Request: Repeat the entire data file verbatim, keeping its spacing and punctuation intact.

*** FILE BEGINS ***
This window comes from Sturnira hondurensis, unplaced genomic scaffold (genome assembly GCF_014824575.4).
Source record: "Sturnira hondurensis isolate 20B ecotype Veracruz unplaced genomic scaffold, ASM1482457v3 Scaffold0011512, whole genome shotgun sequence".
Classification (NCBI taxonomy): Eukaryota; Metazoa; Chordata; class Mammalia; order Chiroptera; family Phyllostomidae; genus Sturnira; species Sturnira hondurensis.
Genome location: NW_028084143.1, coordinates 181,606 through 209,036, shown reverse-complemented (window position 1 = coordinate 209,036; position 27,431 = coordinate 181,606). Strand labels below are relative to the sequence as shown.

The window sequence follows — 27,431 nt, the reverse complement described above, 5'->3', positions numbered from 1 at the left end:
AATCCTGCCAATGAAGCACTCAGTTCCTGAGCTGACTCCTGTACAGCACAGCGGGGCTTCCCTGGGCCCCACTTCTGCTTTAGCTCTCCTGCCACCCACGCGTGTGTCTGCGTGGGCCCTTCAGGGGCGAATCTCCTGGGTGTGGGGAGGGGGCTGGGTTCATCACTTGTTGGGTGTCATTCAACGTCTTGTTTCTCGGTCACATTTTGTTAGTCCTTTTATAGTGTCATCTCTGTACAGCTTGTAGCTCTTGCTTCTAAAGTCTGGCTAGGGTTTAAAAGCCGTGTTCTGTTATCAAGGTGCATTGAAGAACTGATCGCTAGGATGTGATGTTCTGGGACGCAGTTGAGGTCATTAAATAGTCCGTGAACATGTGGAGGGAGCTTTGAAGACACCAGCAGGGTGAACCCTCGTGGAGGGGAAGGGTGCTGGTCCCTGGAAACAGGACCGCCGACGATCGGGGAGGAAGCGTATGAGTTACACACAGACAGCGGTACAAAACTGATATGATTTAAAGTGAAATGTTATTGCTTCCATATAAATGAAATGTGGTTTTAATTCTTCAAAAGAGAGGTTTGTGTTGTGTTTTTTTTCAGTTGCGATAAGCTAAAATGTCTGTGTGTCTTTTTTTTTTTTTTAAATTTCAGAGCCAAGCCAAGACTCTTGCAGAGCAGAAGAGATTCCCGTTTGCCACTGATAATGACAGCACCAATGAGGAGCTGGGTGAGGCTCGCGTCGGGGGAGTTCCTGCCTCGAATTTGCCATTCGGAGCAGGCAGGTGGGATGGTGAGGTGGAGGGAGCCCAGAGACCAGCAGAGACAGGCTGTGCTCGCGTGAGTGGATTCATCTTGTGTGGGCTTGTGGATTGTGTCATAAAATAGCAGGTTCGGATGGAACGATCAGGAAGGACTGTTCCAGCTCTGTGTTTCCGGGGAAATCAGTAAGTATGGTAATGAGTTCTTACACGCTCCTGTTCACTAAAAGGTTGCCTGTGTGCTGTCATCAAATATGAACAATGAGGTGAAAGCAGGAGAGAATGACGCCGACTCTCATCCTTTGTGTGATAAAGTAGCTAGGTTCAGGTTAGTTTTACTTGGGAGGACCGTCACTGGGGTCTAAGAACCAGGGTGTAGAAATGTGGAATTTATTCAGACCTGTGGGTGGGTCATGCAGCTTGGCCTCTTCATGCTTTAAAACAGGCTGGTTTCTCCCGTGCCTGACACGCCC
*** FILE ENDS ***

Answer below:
This window comes from Sturnira hondurensis, unplaced genomic scaffold (genome assembly GCF_014824575.4).
Source record: "Sturnira hondurensis isolate 20B ecotype Veracruz unplaced genomic scaffold, ASM1482457v3 Scaffold0011512, whole genome shotgun sequence".
Classification (NCBI taxonomy): Eukaryota; Metazoa; Chordata; class Mammalia; order Chiroptera; family Phyllostomidae; genus Sturnira; species Sturnira hondurensis.
Genome location: NW_028084143.1, coordinates 181,606 through 209,036, shown reverse-complemented (window position 1 = coordinate 209,036; position 27,431 = coordinate 181,606). Strand labels below are relative to the sequence as shown.

The window sequence follows — 27,431 nt, the reverse complement described above, 5'->3', positions numbered from 1 at the left end:
AATCCTGCCAATGAAGCACTCAGTTCCTGAGCTGACTCCTGTACAGCACAGCGGGGCTTCCCTGGGCCCCACTTCTGCTTTAGCTCTCCTGCCACCCACGCGTGTGTCTGCGTGGGCCCTTCAGGGGCGAATCTCCTGGGTGTGGGGAGGGGGCTGGGTTCATCACTTGTTGGGTGTCATTCAACGTCTTGTTTCTCGGTCACATTTTGTTAGTCCTTTTATAGTGTCATCTCTGTACAGCTTGTAGCTCTTGCTTCTAAAGTCTGGCTAGGGTTTAAAAGCCGTGTTCTGTTATCAAGGTGCATTGAAGAACTGATCGCTAGGATGTGATGTTCTGGGACGCAGTTGAGGTCATTAAATAGTCCGTGAACATGTGGAGGGAGCTTTGAAGACACCAGCAGGGTGAACCCTCGTGGAGGGGAAGGGTGCTGGTCCCTGGAAACAGGACCGCCGACGATCGGGGAGGAAGCGTATGAGTTACACACAGACAGCGGTACAAAACTGATATGATTTAAAGTGAAATGTTATTGCTTCCATATAAATGAAATGTGGTTTTAATTCTTCAAAAGAGAGGTTTGTGTTGTGTTTTTTTTCAGTTGCGATAAGCTAAAATGTCTGTGTGTCTTTTTTTTTTTTTTAAATTTCAGAGCCAAGCCAAGACTCTTGCAGAGCAGAAGAGATTCCCGTTTGCCACTGATAATGACAGCACCAATGAGGAGCTGGGTGAGGCTCGCGTCGGGGGAGTTCCTGCCTCGAATTTGCCATTCGGAGCAGGCAGGTGGGATGGTGAGGTGGAGGGAGCCCAGAGACCAGCAGAGACAGGCTGTGCTCGCGTGAGTGGATTCATCTTGTGTGGGCTTGTGGATTGTGTCATAAAATAGCAGGTTCGGATGGAACGATCAGGAAGGACTGTTCCAGCTCTGTGTTTCCGGGGAAATCAGTAAGTATGGTAATGAGTTCTTACACGCTCCTGTTCACTAAAAGGTTGCCTGTGTGCTGTCATCAAATATGAACAATGAGGTGAAAGCAGGAGAGAATGACGCCGACTCTCATCCTTTGTGTGATAAAGTAGCTAGGTTCAGGTTAGTTTTACTTGGGAGGACCGTCACTGGGGTCTAAGAACCAGGGTGTAGAAATGTGGAATTTATTCAGACCTGTGGGTGGGTCATGCAGCTTGGCCTCTTCATGCTTTAAAACAGGCTGGTTTCTCCCGTGCCTGACACGCCC